Something happened this week that really drove home the personal side of cybersecurity. A UK train operator conducted a ‘simulated phishing campaign’. Put simply, a firm’s senior management team launched a phishing attack on their own staff to induce them to click on something that they don’t actually want them to click on.
The human cost
It’s difficult not to put a human face on the person who received that email. It came from the top, he thanked them for their hard work and acknowledged that a huge strain was placed on them during the pandemic. In recognition, a one-off bonus. How good does that sound? Pretty good.
It’s not difficult to imagine how staff must have felt rewarded and delighted that their hard work during a pandemic was recognized and appreciated. It’s also not hard to imagine the dismay they felt when so quickly their hopes of receiving this bogus bonus were dashed. It’s a heartless way to behave, but it looks as though senior management may not escape unscathed.
The potential fallout
Within contracts of employment there is an implied term of trust and confidence. Researchers have long warned that there are no discernible benefits to emails like this. Firms must not conduct themselves in a manner likely to destroy or seriously damage the relationship of trust or confidence. Difficult to argue that this email doesn’t seriously damage both. The potential for constructive dismissal cases based on this email alone is real and could yet prove painful.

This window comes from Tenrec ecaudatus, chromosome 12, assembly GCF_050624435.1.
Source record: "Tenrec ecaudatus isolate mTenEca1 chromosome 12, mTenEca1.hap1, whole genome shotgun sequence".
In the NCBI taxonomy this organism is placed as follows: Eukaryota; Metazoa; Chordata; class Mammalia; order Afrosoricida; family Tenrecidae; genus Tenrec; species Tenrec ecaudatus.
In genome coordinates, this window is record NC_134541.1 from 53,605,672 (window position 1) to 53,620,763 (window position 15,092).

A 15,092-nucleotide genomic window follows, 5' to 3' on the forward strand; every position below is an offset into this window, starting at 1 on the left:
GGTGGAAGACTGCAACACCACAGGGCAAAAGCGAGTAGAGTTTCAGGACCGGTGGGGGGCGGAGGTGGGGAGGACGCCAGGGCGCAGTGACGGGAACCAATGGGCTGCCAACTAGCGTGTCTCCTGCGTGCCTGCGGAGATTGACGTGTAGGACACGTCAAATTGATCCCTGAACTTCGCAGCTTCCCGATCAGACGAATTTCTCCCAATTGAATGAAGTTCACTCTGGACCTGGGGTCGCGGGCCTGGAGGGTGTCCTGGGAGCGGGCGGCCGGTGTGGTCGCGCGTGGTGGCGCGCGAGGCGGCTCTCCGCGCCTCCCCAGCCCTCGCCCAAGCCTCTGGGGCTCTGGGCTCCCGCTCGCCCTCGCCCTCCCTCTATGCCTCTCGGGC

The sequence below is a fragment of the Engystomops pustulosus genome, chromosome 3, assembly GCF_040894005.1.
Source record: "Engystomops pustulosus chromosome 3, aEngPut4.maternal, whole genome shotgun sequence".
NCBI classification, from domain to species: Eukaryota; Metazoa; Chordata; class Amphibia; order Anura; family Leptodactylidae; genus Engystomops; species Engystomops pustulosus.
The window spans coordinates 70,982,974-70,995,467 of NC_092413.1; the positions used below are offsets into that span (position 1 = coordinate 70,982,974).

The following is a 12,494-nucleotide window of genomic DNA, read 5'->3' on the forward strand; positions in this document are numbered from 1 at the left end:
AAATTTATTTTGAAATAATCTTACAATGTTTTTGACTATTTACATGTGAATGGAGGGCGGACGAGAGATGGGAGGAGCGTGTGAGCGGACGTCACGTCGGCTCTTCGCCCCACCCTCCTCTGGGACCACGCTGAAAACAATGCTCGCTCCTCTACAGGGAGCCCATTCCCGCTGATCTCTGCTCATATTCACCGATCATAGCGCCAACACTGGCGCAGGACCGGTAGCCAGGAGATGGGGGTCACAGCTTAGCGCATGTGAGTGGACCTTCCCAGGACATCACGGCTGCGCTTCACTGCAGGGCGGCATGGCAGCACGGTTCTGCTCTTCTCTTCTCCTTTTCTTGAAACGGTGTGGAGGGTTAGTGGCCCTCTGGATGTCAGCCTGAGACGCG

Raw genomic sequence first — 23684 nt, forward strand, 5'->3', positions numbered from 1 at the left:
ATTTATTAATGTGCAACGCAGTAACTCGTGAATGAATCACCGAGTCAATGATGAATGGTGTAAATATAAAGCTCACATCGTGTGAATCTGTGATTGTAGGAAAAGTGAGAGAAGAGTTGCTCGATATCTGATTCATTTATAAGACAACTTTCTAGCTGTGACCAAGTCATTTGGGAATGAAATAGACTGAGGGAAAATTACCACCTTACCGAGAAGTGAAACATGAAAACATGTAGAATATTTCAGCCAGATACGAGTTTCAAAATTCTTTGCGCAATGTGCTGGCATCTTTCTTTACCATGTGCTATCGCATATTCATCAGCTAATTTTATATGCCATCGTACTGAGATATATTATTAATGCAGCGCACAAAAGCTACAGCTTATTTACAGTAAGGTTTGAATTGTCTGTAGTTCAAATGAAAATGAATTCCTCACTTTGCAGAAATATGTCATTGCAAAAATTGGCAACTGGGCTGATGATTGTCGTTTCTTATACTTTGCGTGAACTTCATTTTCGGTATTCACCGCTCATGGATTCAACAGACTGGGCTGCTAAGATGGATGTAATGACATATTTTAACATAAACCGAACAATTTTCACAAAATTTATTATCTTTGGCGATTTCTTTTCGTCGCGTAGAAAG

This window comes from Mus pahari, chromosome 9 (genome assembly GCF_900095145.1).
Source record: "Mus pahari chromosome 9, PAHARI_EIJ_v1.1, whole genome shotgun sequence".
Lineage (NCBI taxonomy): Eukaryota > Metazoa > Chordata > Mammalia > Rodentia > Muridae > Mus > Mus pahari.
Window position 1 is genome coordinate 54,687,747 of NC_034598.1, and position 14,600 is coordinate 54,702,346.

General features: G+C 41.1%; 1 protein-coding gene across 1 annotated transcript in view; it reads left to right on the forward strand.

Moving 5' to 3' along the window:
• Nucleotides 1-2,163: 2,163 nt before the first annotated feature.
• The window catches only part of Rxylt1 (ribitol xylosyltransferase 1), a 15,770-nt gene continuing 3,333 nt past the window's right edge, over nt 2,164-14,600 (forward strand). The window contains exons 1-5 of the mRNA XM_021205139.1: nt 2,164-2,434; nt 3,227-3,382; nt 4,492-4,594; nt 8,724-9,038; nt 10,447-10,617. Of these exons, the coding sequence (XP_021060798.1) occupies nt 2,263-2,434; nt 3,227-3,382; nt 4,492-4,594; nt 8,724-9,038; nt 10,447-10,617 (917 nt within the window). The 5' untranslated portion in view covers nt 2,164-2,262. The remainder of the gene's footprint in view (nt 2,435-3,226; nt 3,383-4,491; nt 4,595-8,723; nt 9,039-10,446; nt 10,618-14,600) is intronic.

It creates another headache. The backlash has been fast and furious. Destroying hard earned reputational capital with a stunt like this runs contrary to the directors’ obligation to promote the success of the company, and one can well imagine controlling shareholders being broadly displeased with the negative press.
The firm’s defense that this is what criminals do is total nonsense. Criminals do lots of things, we don’t copy them!
Researchers have warned that staff long feel the effects of opening and responding to that email, and that leads to decreased productivity. While human factors experts recognise it as an exercise in futility, essentially they warn that firms are training staff for an impossible task.
So what do the experts recommend?
Top of the list is: deploy technical security measures.
What might that look like for your business?
- Use a modern cloud email vendor such as O365 or G Suite. Accelerate those cloud migrations if you haven’t done so already and ensure you have a robust 2FA policy to minimise the risk of account takeovers.
- Adopt modern email security standards such as DMARC to protect your customers, supply chain and yourself from impersonation.
- Deploy technical solutions alongside your cybersecurity awareness training to help your employees spot and report fraudulent emails that make it past your layered defences.
By relying on expert advice to provide your team with the right equipment, your business can flourish, maintain trust and confidence, and avoid negative press. Red Sift works with global firms to implement sensible technical security measures to defend their business and people.